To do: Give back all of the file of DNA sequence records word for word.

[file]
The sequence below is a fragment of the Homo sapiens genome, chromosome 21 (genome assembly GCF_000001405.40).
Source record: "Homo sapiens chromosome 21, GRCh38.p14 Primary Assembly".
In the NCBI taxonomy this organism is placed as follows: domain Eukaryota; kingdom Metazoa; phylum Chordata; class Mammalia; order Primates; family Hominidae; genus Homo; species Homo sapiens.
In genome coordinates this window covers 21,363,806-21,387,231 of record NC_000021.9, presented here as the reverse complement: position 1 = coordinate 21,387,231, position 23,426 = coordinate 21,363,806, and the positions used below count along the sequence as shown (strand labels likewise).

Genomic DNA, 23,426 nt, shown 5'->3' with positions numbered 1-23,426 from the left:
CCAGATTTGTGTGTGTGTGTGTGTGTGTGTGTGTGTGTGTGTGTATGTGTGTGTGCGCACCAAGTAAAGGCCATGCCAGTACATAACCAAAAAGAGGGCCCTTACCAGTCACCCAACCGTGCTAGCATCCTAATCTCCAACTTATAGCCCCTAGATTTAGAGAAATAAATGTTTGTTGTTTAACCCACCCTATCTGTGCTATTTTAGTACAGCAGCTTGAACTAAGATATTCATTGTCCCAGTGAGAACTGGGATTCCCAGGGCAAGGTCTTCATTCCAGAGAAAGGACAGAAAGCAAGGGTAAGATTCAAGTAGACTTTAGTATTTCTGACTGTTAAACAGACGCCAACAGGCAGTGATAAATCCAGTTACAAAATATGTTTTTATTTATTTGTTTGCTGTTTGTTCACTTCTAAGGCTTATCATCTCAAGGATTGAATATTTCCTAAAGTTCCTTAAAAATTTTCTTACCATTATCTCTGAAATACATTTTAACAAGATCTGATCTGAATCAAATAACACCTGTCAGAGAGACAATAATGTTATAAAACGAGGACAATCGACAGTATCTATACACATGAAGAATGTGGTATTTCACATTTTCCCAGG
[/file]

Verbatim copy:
The sequence below is a fragment of the Homo sapiens genome, chromosome 21 (genome assembly GCF_000001405.40).
Source record: "Homo sapiens chromosome 21, GRCh38.p14 Primary Assembly".
In the NCBI taxonomy this organism is placed as follows: domain Eukaryota; kingdom Metazoa; phylum Chordata; class Mammalia; order Primates; family Hominidae; genus Homo; species Homo sapiens.
In genome coordinates this window covers 21,363,806-21,387,231 of record NC_000021.9, presented here as the reverse complement: position 1 = coordinate 21,387,231, position 23,426 = coordinate 21,363,806, and the positions used below count along the sequence as shown (strand labels likewise).

Genomic DNA, 23,426 nt, shown 5'->3' with positions numbered 1-23,426 from the left:
CCAGATTTGTGTGTGTGTGTGTGTGTGTGTGTGTGTGTGTGTGTATGTGTGTGTGCGCACCAAGTAAAGGCCATGCCAGTACATAACCAAAAAGAGGGCCCTTACCAGTCACCCAACCGTGCTAGCATCCTAATCTCCAACTTATAGCCCCTAGATTTAGAGAAATAAATGTTTGTTGTTTAACCCACCCTATCTGTGCTATTTTAGTACAGCAGCTTGAACTAAGATATTCATTGTCCCAGTGAGAACTGGGATTCCCAGGGCAAGGTCTTCATTCCAGAGAAAGGACAGAAAGCAAGGGTAAGATTCAAGTAGACTTTAGTATTTCTGACTGTTAAACAGACGCCAACAGGCAGTGATAAATCCAGTTACAAAATATGTTTTTATTTATTTGTTTGCTGTTTGTTCACTTCTAAGGCTTATCATCTCAAGGATTGAATATTTCCTAAAGTTCCTTAAAAATTTTCTTACCATTATCTCTGAAATACATTTTAACAAGATCTGATCTGAATCAAATAACACCTGTCAGAGAGACAATAATGTTATAAAACGAGGACAATCGACAGTATCTATACACATGAAGAATGTGGTATTTCACATTTTCCCAGG